Absolutely great book called Rocket Fuel. I highly recommended that rocket fuel and it’s all about that visionary integrator relationship. And it really helped me understand the visionary role and where Kathy’s coming from and how it can be super helpful and how it can be super dangerous that you know, that approach. And it helped her understand my integrator role a lot more. Cause she read it too because a lot of times visionaries look at integrators, as you’re slowing me down, I have this idea and you, you want to just, you want to analyze it. You want to slow it down. You want to put some structures in place and everything. I don’t want it. I just want to get it done. So it’s like she better understands now all I see the need for that.
Yeah, for sure. Well, cool. So a question I asked to everybody, if you had, um, actually I’ll ask it a little bit differently this time. If someone had $10,000 sitting on the side and they had to invest it in something, what would you recommend them investing that $10,000 in?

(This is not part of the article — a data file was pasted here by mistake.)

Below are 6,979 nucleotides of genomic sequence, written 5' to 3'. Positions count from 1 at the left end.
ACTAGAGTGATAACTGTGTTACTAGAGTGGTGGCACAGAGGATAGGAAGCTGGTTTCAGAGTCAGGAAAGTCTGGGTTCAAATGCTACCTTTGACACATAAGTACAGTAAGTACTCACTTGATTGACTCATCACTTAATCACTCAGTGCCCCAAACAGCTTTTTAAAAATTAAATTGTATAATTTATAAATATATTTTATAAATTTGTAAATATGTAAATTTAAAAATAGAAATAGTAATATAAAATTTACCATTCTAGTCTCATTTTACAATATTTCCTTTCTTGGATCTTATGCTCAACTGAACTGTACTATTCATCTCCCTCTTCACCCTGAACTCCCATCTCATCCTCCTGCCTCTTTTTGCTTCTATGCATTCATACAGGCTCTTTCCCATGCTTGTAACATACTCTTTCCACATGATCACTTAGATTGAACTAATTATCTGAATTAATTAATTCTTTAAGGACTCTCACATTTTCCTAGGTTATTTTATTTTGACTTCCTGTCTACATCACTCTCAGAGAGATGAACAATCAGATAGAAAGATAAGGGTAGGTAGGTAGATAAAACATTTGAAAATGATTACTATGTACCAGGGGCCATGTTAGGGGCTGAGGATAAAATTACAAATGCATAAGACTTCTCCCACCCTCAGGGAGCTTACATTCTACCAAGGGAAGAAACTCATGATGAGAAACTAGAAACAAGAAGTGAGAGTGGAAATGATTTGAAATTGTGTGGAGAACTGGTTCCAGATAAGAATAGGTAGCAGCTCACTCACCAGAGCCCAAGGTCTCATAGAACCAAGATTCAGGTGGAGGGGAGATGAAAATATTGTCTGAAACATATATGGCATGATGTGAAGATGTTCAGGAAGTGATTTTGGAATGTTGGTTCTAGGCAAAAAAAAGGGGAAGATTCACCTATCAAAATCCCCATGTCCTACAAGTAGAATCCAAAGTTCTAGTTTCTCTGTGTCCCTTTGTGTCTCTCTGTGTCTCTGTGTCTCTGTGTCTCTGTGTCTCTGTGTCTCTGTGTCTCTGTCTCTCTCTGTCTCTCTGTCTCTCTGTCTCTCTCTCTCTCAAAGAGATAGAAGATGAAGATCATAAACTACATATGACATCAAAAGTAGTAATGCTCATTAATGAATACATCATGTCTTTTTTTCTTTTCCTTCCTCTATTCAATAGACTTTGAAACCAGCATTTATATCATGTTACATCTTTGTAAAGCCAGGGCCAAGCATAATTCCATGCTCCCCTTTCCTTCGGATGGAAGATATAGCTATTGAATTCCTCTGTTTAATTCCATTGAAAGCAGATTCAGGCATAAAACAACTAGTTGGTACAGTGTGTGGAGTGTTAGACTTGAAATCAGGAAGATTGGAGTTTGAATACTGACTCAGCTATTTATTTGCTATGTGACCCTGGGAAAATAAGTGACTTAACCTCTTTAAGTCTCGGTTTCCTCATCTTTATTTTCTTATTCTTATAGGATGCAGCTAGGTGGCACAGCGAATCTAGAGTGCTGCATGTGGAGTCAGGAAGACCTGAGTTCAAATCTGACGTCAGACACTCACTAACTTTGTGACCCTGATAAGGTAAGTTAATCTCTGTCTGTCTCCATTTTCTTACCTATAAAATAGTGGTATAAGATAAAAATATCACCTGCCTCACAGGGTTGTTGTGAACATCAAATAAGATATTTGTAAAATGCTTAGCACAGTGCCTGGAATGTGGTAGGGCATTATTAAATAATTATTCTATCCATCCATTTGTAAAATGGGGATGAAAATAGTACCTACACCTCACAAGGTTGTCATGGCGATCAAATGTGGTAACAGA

$10,000 I would kinda invest it in spread it a cost across a couple of things. Not like, I mean it’s $10,000. Not that much, as far as it can’t do much with real estate and or anything. So I would invest it into becoming the best version of myself. And what I mean by that is I would invest it in my education. So I would get I wouldn’t sign up for a $10,000 expensive program with one company, you know, and it would be just, you know, making all the promises and everything. I would probably use part of that to hire a coach, to hold me accountable and help draw the answers out of me. A really good coach not a consultant. Who’s going to tell me what to do. Uh, and not a, um, not more of a, not a mentor, but a coach who could really draw out from me what action I need to take on a regular basis. So I’d meet with that coach every week. So I’d invested into that. I would invest it into several great books or programs. Um, and so that’d be the main thing I would invest it into me and to getting clarity around a real great business plan and working that out and flushing it out and maybe bringing in a consultant or two who it does have expertise and that’s Kathy and I have invested a couple hundred thousand dollars in ourselves, uh, just in everything from courses to masterminds, to personal development and all that we actually met in a personal development program. Short answer is I would invest that 10,000 into making myself better in education.
So that’s interesting. You met, you said you met her at a personal development program. I met my wife at Tony Robbins. I don’t remember if I told you that.